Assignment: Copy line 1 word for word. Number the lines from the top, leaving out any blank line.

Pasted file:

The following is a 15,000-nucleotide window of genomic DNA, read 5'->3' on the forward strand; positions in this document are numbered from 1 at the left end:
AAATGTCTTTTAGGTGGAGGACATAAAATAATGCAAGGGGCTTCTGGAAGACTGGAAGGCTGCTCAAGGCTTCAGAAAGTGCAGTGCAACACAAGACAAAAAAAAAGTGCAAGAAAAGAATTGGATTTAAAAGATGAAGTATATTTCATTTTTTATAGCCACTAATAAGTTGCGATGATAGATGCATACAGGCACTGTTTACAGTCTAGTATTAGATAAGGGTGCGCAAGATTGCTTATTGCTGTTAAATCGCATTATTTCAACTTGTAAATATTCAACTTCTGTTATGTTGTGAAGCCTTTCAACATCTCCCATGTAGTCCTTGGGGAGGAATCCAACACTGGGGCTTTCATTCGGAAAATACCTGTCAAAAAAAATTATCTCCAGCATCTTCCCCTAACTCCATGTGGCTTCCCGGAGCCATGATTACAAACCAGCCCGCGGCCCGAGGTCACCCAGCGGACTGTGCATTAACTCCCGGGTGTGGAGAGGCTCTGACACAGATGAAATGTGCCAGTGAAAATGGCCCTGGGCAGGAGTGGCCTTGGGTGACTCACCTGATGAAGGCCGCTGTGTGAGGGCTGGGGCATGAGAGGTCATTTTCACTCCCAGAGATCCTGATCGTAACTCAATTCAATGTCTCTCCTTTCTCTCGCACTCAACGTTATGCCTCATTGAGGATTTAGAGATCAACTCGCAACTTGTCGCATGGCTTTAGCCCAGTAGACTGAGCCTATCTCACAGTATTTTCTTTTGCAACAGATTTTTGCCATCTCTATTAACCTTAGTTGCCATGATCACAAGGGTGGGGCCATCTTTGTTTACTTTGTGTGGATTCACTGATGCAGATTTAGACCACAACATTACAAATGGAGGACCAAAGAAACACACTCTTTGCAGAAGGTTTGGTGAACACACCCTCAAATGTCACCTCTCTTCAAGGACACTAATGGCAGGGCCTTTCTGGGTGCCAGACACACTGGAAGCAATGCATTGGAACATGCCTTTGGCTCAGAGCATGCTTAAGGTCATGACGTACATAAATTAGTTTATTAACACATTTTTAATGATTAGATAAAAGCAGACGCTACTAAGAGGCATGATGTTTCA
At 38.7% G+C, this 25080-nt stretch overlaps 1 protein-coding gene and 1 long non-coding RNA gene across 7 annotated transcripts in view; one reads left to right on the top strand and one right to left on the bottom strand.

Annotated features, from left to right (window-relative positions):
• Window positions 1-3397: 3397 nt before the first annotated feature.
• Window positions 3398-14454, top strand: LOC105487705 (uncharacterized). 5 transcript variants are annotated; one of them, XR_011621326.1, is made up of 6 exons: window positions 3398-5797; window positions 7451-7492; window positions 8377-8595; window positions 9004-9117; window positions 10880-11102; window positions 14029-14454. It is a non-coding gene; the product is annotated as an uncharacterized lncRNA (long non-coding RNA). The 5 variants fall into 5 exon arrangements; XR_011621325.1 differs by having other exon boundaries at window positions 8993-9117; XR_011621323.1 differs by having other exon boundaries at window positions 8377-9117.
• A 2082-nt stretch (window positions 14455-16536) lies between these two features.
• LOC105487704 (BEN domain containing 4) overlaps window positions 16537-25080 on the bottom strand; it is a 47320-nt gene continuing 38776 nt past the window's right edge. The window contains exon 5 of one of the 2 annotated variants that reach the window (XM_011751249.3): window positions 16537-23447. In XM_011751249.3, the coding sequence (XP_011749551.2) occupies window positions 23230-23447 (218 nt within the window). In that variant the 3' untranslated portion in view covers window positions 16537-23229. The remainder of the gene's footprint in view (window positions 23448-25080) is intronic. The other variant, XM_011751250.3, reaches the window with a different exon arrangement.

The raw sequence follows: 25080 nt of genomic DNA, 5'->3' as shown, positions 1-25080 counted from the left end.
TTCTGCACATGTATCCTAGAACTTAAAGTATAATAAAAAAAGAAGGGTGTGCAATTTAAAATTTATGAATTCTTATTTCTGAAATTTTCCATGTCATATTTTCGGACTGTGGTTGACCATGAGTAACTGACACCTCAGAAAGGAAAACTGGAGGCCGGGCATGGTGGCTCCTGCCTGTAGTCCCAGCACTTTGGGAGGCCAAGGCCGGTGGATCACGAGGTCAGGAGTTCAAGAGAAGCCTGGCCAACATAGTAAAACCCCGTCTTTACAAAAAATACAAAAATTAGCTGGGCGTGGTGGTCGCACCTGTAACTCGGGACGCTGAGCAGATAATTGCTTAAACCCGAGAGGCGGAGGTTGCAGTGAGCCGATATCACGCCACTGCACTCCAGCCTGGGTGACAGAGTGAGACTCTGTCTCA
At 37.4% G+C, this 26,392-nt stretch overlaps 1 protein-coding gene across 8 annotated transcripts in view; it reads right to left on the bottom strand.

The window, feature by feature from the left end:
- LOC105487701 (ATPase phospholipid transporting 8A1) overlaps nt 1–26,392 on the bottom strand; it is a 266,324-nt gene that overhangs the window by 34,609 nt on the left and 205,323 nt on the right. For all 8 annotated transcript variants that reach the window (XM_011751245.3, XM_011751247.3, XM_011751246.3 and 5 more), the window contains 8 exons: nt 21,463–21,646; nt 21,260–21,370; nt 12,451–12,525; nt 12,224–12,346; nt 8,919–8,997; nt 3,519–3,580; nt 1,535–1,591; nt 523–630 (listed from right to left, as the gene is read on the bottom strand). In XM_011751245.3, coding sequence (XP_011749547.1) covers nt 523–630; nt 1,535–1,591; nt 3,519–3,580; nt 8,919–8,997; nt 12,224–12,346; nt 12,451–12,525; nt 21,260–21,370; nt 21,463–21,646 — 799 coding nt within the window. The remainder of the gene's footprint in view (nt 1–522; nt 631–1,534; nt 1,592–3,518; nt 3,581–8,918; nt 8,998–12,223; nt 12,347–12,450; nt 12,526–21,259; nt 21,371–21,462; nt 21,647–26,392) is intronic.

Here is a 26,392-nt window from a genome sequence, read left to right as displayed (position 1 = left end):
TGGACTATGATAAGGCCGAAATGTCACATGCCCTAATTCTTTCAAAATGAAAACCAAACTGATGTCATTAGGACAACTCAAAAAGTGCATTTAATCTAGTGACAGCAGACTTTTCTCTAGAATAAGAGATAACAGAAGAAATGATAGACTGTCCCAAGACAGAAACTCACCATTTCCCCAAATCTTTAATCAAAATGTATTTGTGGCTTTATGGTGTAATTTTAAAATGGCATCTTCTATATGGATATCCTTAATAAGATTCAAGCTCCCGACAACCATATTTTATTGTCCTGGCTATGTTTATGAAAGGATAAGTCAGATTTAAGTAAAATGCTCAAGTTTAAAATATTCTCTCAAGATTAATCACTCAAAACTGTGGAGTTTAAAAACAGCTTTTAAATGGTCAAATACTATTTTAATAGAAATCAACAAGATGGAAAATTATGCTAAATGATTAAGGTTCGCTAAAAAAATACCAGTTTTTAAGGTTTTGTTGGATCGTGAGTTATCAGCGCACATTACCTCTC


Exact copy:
The following is a 15,000-nucleotide window of genomic DNA, read 5'->3' on the forward strand; positions in this document are numbered from 1 at the left end: